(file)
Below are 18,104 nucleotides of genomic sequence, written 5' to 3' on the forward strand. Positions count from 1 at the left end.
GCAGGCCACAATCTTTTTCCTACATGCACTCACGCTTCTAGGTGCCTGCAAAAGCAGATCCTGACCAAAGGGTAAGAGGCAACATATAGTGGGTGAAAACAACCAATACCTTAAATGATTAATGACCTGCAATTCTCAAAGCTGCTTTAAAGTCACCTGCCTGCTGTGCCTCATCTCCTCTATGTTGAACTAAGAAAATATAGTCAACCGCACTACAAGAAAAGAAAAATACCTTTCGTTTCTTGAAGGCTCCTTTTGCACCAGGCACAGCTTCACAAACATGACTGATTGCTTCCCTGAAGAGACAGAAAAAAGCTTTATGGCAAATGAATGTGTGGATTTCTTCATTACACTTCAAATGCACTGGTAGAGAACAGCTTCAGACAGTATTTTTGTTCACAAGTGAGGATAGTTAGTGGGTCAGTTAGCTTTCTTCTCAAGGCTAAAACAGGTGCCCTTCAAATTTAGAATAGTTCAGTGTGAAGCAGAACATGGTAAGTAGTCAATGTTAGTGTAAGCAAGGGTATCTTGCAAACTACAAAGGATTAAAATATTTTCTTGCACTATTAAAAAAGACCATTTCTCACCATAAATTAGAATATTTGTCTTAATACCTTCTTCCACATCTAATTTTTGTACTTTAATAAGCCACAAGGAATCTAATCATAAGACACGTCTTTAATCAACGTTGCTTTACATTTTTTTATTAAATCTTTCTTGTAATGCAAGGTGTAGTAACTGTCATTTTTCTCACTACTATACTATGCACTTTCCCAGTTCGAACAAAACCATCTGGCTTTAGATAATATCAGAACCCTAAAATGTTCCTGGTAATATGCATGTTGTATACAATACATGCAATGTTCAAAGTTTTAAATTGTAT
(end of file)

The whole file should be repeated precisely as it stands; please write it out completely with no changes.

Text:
Below are 18,104 nucleotides of genomic sequence, written 5' to 3' on the forward strand. Positions count from 1 at the left end.
GCAGGCCACAATCTTTTTCCTACATGCACTCACGCTTCTAGGTGCCTGCAAAAGCAGATCCTGACCAAAGGGTAAGAGGCAACATATAGTGGGTGAAAACAACCAATACCTTAAATGATTAATGACCTGCAATTCTCAAAGCTGCTTTAAAGTCACCTGCCTGCTGTGCCTCATCTCCTCTATGTTGAACTAAGAAAATATAGTCAACCGCACTACAAGAAAAGAAAAATACCTTTCGTTTCTTGAAGGCTCCTTTTGCACCAGGCACAGCTTCACAAACATGACTGATTGCTTCCCTGAAGAGACAGAAAAAAGCTTTATGGCAAATGAATGTGTGGATTTCTTCATTACACTTCAAATGCACTGGTAGAGAACAGCTTCAGACAGTATTTTTGTTCACAAGTGAGGATAGTTAGTGGGTCAGTTAGCTTTCTTCTCAAGGCTAAAACAGGTGCCCTTCAAATTTAGAATAGTTCAGTGTGAAGCAGAACATGGTAAGTAGTCAATGTTAGTGTAAGCAAGGGTATCTTGCAAACTACAAAGGATTAAAATATTTTCTTGCACTATTAAAAAAGACCATTTCTCACCATAAATTAGAATATTTGTCTTAATACCTTCTTCCACATCTAATTTTTGTACTTTAATAAGCCACAAGGAATCTAATCATAAGACACGTCTTTAATCAACGTTGCTTTACATTTTTTTATTAAATCTTTCTTGTAATGCAAGGTGTAGTAACTGTCATTTTTCTCACTACTATACTATGCACTTTCCCAGTTCGAACAAAACCATCTGGCTTTAGATAATATCAGAACCCTAAAATGTTCCTGGTAATATGCATGTTGTATACAATACATGCAATGTTCAAAGTTTTAAATTGTAT